RULE: Bridge Over Troubled Water

Your ball comes to rest on abridge over or in a penalty area. Your mates think it hilarious - but what do you do. Do you play it as it lies, take a penalty or get a free drop??

In the photo at right,your ball has come to rest on this log in the penalty area (photo 1) or stopped on the bridge across #17 penalty area (photo 2).  Yes, it might not happen much, but I have seen it often enough!  And I have heard just as many different interpretations of rulings given by members – but only one is correct. So what is the right one?

The simple ruling is – no relief without penalty. So you have the choice of one of these two options available:  play as it lies; or invoke Rule 17 and take the one stroke penalty.

How did we reach that conclusion? Read on!


Firstly the ‘book’ tells us that both the bridge and the log are obstructions.

“An obstruction: any artificial object except integral objects and boundary objects. "  Rule 16 "Abnormal Course Conditions' includes "obstructions".

How did we reach the ruling above then?

Looking under Rule 16 (Relief from Abnormal Course Conditions ) clarifies the situation
further - more specifically Rule 16-1a When Relief is Allowed says (in part):

Interference exists when any of these is true:

 

  • Your ball touches or is in or on an abnormal course condition (this includes 'obstructions') 
  • An abnormal course condition physically interferes with your area of intended stance or area of intended swing"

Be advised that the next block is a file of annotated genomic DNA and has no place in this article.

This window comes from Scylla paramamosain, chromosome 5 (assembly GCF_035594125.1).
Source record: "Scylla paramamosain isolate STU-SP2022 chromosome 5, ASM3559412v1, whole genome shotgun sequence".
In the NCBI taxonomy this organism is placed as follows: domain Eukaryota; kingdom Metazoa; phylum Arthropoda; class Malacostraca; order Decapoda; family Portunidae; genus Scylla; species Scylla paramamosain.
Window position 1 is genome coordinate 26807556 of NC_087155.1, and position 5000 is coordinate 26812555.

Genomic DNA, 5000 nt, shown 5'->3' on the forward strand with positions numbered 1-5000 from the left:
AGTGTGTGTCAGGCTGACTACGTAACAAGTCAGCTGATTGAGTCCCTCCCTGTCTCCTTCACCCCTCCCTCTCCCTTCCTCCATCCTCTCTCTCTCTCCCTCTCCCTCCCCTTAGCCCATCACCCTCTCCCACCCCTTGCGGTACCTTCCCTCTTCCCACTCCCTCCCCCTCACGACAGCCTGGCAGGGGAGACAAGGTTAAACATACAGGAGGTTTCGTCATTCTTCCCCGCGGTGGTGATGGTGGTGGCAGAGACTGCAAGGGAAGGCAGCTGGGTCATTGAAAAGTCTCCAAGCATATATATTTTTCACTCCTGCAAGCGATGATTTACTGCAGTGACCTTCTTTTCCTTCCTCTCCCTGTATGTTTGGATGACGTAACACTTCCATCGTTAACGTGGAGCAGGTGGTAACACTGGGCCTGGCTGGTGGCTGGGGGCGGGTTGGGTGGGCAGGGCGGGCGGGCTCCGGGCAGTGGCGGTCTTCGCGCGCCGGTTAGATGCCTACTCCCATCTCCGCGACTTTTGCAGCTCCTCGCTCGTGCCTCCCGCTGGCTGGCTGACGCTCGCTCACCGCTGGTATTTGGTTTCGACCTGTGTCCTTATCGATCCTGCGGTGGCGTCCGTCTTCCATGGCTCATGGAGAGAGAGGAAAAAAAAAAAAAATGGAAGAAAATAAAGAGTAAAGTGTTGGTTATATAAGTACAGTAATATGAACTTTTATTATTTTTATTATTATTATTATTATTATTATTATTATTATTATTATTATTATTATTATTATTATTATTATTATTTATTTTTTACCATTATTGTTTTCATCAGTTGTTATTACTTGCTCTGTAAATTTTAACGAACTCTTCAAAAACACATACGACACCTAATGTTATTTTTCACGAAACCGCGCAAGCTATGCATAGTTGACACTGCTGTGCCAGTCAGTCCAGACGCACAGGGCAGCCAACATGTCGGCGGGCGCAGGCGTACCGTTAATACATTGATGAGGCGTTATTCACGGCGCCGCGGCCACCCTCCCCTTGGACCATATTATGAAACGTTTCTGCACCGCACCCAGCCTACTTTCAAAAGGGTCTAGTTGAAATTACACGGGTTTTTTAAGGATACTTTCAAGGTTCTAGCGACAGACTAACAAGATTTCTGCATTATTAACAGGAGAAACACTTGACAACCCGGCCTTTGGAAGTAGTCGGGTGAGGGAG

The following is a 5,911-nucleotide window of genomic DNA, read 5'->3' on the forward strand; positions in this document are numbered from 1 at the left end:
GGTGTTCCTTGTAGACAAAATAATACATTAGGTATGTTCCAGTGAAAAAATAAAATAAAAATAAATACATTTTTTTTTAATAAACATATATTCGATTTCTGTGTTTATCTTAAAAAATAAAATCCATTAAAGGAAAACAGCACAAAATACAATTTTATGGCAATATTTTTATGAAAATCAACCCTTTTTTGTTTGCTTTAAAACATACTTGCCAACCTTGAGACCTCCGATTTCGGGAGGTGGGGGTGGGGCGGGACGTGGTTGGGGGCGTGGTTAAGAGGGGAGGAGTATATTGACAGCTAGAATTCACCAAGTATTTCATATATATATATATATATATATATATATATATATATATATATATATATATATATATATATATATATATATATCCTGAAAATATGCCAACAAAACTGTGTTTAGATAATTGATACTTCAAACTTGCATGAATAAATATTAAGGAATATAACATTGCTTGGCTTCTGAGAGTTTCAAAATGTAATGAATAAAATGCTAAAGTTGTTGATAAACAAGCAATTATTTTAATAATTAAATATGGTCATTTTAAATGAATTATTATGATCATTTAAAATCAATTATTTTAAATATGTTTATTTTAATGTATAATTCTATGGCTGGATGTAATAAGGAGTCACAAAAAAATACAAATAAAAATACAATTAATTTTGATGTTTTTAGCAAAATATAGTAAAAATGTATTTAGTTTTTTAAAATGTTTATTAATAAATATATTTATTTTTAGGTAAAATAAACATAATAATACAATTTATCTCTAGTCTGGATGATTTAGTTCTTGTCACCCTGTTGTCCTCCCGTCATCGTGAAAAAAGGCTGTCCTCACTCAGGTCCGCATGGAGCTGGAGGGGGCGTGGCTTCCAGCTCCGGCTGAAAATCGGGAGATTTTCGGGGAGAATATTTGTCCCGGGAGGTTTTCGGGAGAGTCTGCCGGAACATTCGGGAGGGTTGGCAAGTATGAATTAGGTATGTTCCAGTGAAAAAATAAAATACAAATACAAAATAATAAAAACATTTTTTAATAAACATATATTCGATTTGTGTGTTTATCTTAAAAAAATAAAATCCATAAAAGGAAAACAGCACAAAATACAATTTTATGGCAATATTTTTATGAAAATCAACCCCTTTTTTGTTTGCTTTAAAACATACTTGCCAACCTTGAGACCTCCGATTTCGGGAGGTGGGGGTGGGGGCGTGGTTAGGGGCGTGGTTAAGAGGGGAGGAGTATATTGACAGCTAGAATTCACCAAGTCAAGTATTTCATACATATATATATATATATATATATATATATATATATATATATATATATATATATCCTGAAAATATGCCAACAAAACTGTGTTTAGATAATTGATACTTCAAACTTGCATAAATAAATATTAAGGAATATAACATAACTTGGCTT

Now this next part of 16-1a)  makes the ruling clearer:

"There is no free relief from an abnormal course condition when the abnormal course condition is out of bounds or your ball is in a penalty area.

So you can get relief from the immovable obstruction EXCEPT IN A PENALTY AREA !

BUT, you say, isn’t the bridge above the penalty area? It may well be, but definitions advises us that the margins of a penalty area (water hazard) extend vertically upwards and downwards. So, your ball is still in the penalty area!  ”A ball is in a penalty area when it lies in, or any part of it touches the penalty area.” (See Rule 17.1a)

O.K., so my ball is in the penalty area, but on the obstruction.

Can I ground my club on the timber if I intend to play the ball? 

Simple answer is YES! Under Rule 17.1b states that you may ground your club in a penalty area.

So there you are! The rules can be complicated. It is probably easier if you just stay out of penalty areas and away from the obstructions!!!!!

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